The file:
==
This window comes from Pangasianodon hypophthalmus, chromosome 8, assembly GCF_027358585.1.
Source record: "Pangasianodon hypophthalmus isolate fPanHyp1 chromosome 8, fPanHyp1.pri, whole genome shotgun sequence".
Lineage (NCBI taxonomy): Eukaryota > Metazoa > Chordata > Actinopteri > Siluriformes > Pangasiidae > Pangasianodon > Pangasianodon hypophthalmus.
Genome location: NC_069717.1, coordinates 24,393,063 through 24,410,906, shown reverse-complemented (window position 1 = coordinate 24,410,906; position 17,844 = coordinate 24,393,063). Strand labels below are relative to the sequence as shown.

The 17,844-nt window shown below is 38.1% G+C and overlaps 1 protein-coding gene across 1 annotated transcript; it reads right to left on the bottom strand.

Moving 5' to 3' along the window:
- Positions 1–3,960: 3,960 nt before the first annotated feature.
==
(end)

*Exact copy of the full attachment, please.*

This window comes from Pangasianodon hypophthalmus, chromosome 8, assembly GCF_027358585.1.
Source record: "Pangasianodon hypophthalmus isolate fPanHyp1 chromosome 8, fPanHyp1.pri, whole genome shotgun sequence".
Lineage (NCBI taxonomy): Eukaryota > Metazoa > Chordata > Actinopteri > Siluriformes > Pangasiidae > Pangasianodon > Pangasianodon hypophthalmus.
Genome location: NC_069717.1, coordinates 24,393,063 through 24,410,906, shown reverse-complemented (window position 1 = coordinate 24,410,906; position 17,844 = coordinate 24,393,063). Strand labels below are relative to the sequence as shown.

The 17,844-nt window shown below is 38.1% G+C and overlaps 1 protein-coding gene across 1 annotated transcript; it reads right to left on the bottom strand.

Moving 5' to 3' along the window:
- Positions 1–3,960: 3,960 nt before the first annotated feature.